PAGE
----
(I was involved with Internet Australia as a member analysing and rationalising the bill in the early stages. There were certainly problems and concerns, but none that would stop the bill. This organisation ended up taking a pragmatic approach helping to curb the overly general language in the bill. See their Media Release from August here –—MEDIA-RELEASE–Internet-Australia-concerned-about-device-back-doors.pdf)

The Phone is dead; long live Web Phone

Dial 1 for clock radio sound quality;
Dial 2 for abrupt disconnection.

Please put your life on hold while find the next available inconvenience;
Your call is important to us, and whatever you do:
Don’t. Hang. Up.

Telephony is a terrible experience that disappoints us every day. Long phone numbers, dropped calls, call queues, and monotonous hold music are only some of the problems we’re all familiar with.

We’re using a prehistoric telecommunications system, handcuffed to the past. The obligation of keeping a person on an active and continuous “call” was cemented with the creation of the public telephone system in Berlin, Germany in 1877. The telephone system with analogue lines and people had jobs as “operators” to physically plug in wires to connect you to another person. Improvements were made over the years and to this day. First a transition to automatic connection with pulse dialing, then tones. At first, specialised electronic systems were used, and now computers with data networks over fibre optics. VoIP is the most recent notable extension, but what we ended up with was merely an internet line with the same terrible experience. Continuous “calls” started as a necessity from wires, but that’s what holds back telephony to this day.

That’s all about to change.

The Web is coming to the rescue. With continuous improvement to the web and web browsers, it’s now possible for a fresh approach, and leave the old phone system behind. This isn’t VoIP, this is talking to people through your web browser for free with a User Interface. A Web feature was standardised May 2017 called WebRTC, and this is key to making this possible. This allows your browser to communicate directly with another browser with no phone company inbetween, requiring no software to be installed.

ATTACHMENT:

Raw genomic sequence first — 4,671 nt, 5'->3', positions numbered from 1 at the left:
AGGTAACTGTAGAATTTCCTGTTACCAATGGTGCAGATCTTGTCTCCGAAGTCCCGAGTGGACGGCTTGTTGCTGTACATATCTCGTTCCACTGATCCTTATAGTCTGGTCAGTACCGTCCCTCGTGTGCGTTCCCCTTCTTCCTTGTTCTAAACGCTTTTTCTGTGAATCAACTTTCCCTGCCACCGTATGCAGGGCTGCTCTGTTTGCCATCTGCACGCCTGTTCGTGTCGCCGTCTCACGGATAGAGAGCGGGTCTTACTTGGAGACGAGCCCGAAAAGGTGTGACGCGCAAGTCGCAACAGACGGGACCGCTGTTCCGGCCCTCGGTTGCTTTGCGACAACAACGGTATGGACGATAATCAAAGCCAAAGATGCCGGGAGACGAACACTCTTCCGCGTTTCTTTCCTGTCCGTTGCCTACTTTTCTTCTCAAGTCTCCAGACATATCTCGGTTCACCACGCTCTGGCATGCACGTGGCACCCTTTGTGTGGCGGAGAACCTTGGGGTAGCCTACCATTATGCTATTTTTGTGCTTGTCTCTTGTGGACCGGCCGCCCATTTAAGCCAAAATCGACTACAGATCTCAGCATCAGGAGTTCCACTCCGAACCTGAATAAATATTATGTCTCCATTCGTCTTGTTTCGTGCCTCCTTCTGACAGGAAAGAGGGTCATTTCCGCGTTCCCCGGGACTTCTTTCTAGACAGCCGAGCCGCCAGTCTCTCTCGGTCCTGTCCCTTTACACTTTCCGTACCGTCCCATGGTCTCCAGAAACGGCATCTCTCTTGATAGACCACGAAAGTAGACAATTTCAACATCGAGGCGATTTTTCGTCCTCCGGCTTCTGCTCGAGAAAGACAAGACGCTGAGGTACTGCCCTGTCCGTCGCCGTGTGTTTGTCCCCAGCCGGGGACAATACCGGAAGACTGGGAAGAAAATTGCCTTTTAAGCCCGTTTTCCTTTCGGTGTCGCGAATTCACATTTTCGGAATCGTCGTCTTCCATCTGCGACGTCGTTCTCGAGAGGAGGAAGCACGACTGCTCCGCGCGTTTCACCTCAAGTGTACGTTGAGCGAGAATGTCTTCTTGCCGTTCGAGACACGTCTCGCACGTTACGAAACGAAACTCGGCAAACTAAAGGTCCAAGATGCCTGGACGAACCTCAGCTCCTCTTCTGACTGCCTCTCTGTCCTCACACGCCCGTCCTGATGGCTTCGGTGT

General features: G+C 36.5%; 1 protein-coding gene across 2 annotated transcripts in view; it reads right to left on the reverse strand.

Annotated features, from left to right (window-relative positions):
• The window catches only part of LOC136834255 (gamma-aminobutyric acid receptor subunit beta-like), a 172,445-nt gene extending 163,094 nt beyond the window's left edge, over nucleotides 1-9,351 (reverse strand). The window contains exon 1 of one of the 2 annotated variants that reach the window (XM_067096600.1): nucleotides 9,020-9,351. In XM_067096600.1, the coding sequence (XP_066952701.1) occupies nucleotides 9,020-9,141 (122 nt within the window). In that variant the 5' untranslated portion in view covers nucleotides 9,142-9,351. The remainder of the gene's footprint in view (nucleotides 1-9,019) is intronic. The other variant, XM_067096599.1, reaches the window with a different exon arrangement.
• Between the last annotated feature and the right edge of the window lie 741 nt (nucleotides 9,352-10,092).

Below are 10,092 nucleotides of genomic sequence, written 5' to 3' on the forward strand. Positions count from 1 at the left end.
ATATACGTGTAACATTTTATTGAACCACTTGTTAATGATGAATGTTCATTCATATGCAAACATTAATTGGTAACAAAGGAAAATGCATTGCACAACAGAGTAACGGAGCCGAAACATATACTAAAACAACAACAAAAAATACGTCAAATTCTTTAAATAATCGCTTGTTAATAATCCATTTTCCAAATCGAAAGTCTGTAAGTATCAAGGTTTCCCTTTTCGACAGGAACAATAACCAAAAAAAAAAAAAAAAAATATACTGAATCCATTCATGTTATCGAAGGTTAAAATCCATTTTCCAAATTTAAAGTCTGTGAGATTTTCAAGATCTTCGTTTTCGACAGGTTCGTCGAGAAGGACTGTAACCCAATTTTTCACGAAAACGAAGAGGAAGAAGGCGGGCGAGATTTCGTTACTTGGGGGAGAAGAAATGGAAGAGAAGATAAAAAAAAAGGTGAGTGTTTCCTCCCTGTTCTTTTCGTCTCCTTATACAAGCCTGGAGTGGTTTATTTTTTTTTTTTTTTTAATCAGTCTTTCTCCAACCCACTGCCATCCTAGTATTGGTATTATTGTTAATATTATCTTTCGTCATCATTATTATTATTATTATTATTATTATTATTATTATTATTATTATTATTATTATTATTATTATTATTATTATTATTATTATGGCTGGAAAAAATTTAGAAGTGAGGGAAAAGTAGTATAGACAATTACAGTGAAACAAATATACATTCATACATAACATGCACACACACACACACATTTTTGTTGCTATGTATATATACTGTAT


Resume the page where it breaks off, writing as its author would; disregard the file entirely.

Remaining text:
With the web, the experience of telephony can be reimagined and redefined. Picture this –

You visit on your mobile phone and visit the contact page looking for the phone number. Instead of a phone number, you find the Web-Phone button, and you tap it. Up comes an animation showing an attempt to connect the call, then you see the message “Connected”. You put the phone on your ear and start speaking to the person on the other side with High Definition audio quality. If there’s a break in internet connectivity, a new connection can be made, but it’s still known to be you, it’s still the same “call”.

This is just the tip of the iceberg – there is much more that Web-Phones will be able to do, and many problems that it can solve for different industries. Make sure you follow me and HordernIT so you can learn about new capabilities and how they can help you.